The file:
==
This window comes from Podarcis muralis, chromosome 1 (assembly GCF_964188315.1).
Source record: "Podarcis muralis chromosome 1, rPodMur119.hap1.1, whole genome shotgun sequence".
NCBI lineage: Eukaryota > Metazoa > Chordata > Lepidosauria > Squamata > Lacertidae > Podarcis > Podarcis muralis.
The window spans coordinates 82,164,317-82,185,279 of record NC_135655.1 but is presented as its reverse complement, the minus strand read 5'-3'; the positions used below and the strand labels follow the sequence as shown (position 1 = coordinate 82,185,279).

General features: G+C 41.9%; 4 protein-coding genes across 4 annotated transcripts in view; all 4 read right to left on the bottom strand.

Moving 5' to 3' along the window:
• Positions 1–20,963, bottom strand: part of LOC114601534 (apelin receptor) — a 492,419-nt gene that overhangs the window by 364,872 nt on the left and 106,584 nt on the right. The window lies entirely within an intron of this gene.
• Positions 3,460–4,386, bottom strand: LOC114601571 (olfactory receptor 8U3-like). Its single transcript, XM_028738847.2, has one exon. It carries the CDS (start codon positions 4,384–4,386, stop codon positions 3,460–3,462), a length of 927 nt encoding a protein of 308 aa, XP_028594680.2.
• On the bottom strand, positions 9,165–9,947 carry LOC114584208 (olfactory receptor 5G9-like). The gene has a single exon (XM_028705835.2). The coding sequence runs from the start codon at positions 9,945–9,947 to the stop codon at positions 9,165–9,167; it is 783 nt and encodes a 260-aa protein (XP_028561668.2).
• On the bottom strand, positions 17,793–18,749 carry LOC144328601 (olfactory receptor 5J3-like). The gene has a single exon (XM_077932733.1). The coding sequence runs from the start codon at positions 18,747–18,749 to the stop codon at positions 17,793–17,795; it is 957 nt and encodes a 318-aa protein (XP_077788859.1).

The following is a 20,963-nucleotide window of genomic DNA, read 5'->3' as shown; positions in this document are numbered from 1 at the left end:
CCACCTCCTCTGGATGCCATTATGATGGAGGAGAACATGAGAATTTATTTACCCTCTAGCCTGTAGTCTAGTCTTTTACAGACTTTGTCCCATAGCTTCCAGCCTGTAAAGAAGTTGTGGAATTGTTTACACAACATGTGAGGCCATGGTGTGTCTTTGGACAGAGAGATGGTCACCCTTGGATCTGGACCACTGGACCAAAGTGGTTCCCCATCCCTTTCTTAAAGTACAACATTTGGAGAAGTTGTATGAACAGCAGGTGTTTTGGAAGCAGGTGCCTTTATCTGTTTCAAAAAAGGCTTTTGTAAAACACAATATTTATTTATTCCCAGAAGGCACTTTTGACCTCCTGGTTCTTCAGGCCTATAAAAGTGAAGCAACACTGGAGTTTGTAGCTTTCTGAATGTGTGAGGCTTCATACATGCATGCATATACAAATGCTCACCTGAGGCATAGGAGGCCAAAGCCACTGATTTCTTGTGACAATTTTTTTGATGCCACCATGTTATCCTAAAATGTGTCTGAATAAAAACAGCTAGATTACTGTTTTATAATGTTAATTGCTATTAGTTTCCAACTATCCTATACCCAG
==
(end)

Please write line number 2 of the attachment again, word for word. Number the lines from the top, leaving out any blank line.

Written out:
Source record: "Podarcis muralis chromosome 1, rPodMur119.hap1.1, whole genome shotgun sequence".